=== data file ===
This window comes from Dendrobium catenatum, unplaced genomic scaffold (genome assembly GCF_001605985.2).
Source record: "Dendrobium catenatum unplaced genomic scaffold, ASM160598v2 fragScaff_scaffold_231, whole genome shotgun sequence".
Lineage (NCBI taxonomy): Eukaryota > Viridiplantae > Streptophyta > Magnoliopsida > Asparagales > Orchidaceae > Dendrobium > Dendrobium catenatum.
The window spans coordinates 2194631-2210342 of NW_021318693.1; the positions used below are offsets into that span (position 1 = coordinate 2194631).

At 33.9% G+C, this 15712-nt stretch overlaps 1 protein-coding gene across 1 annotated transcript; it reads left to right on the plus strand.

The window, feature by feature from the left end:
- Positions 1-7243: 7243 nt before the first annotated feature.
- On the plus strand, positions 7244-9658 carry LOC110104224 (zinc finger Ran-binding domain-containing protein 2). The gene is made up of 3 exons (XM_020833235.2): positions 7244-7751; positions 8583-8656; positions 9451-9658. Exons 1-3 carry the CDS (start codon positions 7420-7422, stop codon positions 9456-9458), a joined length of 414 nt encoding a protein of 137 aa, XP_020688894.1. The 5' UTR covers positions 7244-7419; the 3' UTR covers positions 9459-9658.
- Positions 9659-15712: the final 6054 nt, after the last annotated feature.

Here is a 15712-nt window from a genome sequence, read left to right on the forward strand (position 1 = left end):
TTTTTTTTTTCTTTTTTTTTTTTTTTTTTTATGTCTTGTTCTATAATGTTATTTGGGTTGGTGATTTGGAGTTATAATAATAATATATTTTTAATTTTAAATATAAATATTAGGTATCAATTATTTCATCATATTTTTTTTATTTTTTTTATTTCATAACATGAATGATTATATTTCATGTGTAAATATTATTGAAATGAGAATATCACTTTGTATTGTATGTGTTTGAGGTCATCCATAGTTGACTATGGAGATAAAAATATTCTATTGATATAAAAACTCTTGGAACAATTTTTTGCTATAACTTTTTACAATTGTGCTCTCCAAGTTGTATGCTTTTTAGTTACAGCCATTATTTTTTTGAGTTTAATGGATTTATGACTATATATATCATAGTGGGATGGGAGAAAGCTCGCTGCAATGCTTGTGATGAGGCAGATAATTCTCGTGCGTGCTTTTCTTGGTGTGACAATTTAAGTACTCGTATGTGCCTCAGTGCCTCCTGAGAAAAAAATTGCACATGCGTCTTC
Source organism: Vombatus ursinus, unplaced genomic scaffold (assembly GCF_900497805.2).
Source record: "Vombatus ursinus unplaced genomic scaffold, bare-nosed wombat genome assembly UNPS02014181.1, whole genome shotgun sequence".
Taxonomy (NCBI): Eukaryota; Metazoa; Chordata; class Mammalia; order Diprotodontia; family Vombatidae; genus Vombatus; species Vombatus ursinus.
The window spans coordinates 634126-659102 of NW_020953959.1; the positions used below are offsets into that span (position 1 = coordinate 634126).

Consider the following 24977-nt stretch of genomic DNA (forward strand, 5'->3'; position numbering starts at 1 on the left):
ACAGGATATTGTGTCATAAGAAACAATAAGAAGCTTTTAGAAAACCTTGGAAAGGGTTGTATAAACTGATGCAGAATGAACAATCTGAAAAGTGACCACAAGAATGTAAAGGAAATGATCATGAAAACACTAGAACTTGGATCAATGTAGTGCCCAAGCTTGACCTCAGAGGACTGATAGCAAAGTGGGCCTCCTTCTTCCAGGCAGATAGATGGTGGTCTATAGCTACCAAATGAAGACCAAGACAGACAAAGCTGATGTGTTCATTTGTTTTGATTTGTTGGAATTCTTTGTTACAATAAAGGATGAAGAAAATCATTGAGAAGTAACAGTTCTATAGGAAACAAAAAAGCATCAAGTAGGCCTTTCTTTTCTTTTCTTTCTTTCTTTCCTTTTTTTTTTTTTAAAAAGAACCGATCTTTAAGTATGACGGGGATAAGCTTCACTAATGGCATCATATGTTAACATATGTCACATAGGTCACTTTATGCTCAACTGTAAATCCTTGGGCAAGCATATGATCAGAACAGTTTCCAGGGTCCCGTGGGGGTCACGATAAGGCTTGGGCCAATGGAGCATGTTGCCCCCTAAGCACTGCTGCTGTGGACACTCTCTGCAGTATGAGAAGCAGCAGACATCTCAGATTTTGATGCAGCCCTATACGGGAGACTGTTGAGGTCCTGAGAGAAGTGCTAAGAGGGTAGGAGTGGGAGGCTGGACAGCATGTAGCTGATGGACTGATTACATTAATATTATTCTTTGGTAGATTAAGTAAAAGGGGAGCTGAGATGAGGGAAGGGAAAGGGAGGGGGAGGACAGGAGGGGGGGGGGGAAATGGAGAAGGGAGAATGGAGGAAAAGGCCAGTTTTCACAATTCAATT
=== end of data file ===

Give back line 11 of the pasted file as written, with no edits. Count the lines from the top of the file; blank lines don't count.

TTTTTTTTTTCTTTTTTTTTTTTTTTTTTTATGTCTTGTTCTATAATGTTATTTGGGTTGGTGATTTGGAGTTATAATAATAATATATTTTTAATTTTAAATATAAATATTAGGTATCAATTATTTCATCATATTTTTTTTATTTTTTTTATTTCATAACATGAATGATTATATTTCATGTGTAAATATTATTGAAATGAGAATATCACTTTGTATTGTATGTGTTTGAGGTCATCCATAGTTGACTATGGAGATAAAAATATTCTATTGATATAAAAACTCTTGGAACAATTTTTTGCTATAACTTTTTACAATTGTGCTCTCCAAGTTGTATGCTTTTTAGTTACAGCCATTATTTTTTTGAGTTTAATGGATTTATGACTATATATATCATAGTGGGATGGGAGAAAGCTCGCTGCAATGCTTGTGATGAGGCAGATAATTCTCGTGCGTGCTTTTCTTGGTGTGACAATTTAAGTACTCGTATGTGCCTCAGTGCCTCCTGAGAAAAAAATTGCACATGCGTCTTC